RTÉ reviewing ‘everything we produce’, says Dee Forbes

Director-general says it will step up efforts to reach ‘elusive’ 15-34-year-old audience

Nika McGuigan  and Seána Kerslake star as Danielle and Aisling in RTÉ2 series ‘Can’t Cope, Won’t Cope’, which was well-received by younger viewers.

Nika McGuigan and Seána Kerslake star as Danielle and Aisling in RTÉ2 series ‘Can’t Cope, Won’t Cope’, which was well-received by younger viewers.

 

RTÉ is looking “very seriously” at how it caters for the 15-34-year-old audience as part of a review of all of its channels and services, director-general Dee Forbes said on Thursday.

“We are at present reviewing everything we produce, the audiences we serve well and, importantly, those we don’t serve well,” Ms Forbes said.

Asked to identify which audiences she thought RTÉ could serve better, she identified “elusive 15-34s” as an age group that the organisation, in common with other broadcasters, has found it hard to reach.

“We are looking at it very seriously,” she said. “We really need to be talking to that audience.”

RTÉ recently axed RTÉ2’s satirical magazine show Republic of Telly, which was aimed at 15-34 year-olds, after a period of waning ratings. The first series of the channel’s comedy drama Can’t Cope, Won’t Cope received positive feedback from younger viewers, however, and has been recommissioned.

Ms Forbes hinted at wider structural changes to come at RTÉ as it looks at the mix of programme genres on its schedules, how it markets its channels and services and how it fulfils its public service remit.

“Some of what we do will change fundamentally. We’re likely to be structured differently, but much of what we will do will simply build upon and adjust to the new opportunities that now exist.”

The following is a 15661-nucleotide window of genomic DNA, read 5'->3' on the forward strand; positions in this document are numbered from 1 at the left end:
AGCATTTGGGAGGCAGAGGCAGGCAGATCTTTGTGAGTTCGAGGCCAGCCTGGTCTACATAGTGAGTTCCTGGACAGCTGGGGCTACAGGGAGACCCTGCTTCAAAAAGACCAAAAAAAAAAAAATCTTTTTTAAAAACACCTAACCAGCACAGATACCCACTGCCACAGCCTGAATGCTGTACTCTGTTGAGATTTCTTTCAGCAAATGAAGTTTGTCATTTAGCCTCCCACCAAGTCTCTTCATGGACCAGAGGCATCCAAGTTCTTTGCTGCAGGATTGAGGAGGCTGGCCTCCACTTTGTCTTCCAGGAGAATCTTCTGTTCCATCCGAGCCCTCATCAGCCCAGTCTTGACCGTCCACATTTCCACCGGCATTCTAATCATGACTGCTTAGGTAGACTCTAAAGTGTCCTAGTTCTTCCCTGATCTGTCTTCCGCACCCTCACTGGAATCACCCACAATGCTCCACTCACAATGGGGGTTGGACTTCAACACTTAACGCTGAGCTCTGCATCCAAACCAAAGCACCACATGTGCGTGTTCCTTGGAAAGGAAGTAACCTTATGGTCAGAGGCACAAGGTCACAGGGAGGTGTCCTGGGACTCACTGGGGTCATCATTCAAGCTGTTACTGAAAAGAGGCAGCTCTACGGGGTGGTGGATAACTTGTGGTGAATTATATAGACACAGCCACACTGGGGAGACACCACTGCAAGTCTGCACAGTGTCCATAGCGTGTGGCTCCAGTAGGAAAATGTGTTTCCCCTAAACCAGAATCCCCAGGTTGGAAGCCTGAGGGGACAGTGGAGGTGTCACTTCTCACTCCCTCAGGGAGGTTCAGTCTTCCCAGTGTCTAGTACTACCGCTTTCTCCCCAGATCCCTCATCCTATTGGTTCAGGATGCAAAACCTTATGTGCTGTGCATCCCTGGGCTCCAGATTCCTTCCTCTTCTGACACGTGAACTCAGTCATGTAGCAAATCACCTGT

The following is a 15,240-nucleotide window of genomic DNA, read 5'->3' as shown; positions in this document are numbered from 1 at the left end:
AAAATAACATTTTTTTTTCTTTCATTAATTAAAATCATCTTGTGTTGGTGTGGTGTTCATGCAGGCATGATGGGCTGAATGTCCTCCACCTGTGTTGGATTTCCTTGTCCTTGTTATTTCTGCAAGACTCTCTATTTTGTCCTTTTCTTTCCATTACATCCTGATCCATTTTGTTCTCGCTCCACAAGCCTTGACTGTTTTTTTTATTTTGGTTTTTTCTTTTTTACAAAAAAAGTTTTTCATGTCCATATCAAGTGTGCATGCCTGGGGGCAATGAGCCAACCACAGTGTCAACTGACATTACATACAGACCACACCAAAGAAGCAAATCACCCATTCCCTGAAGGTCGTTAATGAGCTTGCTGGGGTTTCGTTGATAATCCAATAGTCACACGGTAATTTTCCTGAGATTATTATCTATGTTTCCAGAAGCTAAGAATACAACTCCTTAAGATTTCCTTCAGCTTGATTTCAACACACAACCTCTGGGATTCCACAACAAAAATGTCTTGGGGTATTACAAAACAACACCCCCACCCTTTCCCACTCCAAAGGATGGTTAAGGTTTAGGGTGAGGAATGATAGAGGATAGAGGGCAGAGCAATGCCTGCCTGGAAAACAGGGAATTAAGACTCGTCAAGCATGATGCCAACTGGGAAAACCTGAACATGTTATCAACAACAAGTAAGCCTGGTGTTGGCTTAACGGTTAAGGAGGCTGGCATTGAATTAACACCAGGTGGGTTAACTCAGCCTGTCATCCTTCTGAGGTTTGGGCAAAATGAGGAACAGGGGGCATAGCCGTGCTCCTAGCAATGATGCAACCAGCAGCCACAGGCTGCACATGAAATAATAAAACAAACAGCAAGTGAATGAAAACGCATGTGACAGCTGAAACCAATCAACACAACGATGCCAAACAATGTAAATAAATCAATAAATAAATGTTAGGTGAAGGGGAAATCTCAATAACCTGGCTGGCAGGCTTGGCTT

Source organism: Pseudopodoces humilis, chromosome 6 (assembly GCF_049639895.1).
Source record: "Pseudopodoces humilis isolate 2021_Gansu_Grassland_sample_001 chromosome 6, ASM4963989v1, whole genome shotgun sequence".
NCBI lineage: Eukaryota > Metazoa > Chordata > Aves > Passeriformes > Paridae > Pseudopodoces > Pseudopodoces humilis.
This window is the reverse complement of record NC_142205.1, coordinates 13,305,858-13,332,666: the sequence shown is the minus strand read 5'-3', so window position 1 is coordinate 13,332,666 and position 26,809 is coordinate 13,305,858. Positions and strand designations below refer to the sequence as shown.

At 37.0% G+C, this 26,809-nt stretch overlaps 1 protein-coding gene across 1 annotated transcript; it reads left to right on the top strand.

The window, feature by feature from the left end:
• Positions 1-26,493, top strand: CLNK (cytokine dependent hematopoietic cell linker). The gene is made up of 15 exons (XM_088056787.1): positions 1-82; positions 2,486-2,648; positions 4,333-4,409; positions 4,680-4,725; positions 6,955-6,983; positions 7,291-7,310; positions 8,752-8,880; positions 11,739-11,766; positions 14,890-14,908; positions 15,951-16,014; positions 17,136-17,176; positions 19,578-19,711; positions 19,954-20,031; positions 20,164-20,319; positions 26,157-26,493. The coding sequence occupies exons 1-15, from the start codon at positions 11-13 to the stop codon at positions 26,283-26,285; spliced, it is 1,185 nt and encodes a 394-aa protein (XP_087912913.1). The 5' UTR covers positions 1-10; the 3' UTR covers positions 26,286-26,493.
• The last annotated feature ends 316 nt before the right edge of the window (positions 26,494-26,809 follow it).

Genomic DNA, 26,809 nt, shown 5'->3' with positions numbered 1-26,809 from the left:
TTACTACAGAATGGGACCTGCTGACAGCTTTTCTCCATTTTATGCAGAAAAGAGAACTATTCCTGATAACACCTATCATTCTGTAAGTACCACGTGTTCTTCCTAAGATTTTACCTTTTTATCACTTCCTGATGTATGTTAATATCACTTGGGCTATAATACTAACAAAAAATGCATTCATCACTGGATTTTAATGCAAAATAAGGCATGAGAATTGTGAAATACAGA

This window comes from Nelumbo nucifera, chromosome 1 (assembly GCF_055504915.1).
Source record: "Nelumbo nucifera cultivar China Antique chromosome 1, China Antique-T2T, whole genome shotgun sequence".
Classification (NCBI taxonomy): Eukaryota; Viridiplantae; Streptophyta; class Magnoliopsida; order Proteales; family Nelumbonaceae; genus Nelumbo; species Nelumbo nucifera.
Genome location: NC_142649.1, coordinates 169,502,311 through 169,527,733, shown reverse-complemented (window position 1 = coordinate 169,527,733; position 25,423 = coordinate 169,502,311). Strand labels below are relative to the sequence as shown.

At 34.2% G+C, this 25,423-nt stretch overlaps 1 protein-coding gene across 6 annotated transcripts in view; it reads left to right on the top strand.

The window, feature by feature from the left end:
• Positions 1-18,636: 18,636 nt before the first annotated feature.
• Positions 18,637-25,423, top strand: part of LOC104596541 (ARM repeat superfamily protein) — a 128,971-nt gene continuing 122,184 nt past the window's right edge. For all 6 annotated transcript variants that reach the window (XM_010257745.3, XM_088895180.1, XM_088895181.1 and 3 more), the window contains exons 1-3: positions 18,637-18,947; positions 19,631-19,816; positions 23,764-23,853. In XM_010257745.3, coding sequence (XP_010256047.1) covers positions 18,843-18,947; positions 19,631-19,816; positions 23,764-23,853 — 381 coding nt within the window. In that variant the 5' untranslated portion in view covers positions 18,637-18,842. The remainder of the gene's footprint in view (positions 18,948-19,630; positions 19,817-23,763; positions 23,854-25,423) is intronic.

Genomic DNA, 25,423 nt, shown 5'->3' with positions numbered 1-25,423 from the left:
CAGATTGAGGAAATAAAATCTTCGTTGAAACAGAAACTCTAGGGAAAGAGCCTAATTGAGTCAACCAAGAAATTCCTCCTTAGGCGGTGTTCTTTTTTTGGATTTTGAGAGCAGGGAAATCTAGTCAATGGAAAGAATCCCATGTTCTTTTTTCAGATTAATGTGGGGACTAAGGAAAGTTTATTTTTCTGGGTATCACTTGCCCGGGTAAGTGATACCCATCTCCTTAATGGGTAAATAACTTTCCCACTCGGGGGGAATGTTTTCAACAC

It has previously been suggested that RTÉ’s digital division may be merged in future with RTÉ’s largest division, television.

Dizzying cycle

The “dizzying” cycle of recent news events posed enormous editorial and commercial challenges for media organisations, Ms Forbes also said.

“Between the ascension of Trump and the lingering shock of the Brexit vote, it’s hard to know what’s coming next, what to believe and who to trust.”

The director-general was speaking at an RTÉ Media Sales event aimed at advertisers and advertising agencies. Television advertising revenues were lower than originally projected in 2016, with Brexit cited as the main factor, heaping further commercial pressure on RTÉ. Ms Forbes said it was too early to say if Brexit would pose a drag on 2017 revenues.

RTÉ has separate advertising sales teams for television, radio and digital, but advertisers who want to book campaigns across more than one platform can now have “a single conversation” with RTÉ, said RTÉ Television commercial director Geraldine O’Leary.

“Lab test” research carried out for RTÉ by Behaviour & Attitudes in November found that consumers were more likely to recall an advertisement if it ran across more than one platform.

Paul Loughrey, head of insights for RTÉ Television, said the broadcaster was building a database that would allow it to better analyse the media consumption of different segments of the audience.

Age is not always a determining factor, he said. “We know that a 25-year-old with a young child has the same media habits as a 45-year-old with a young child.”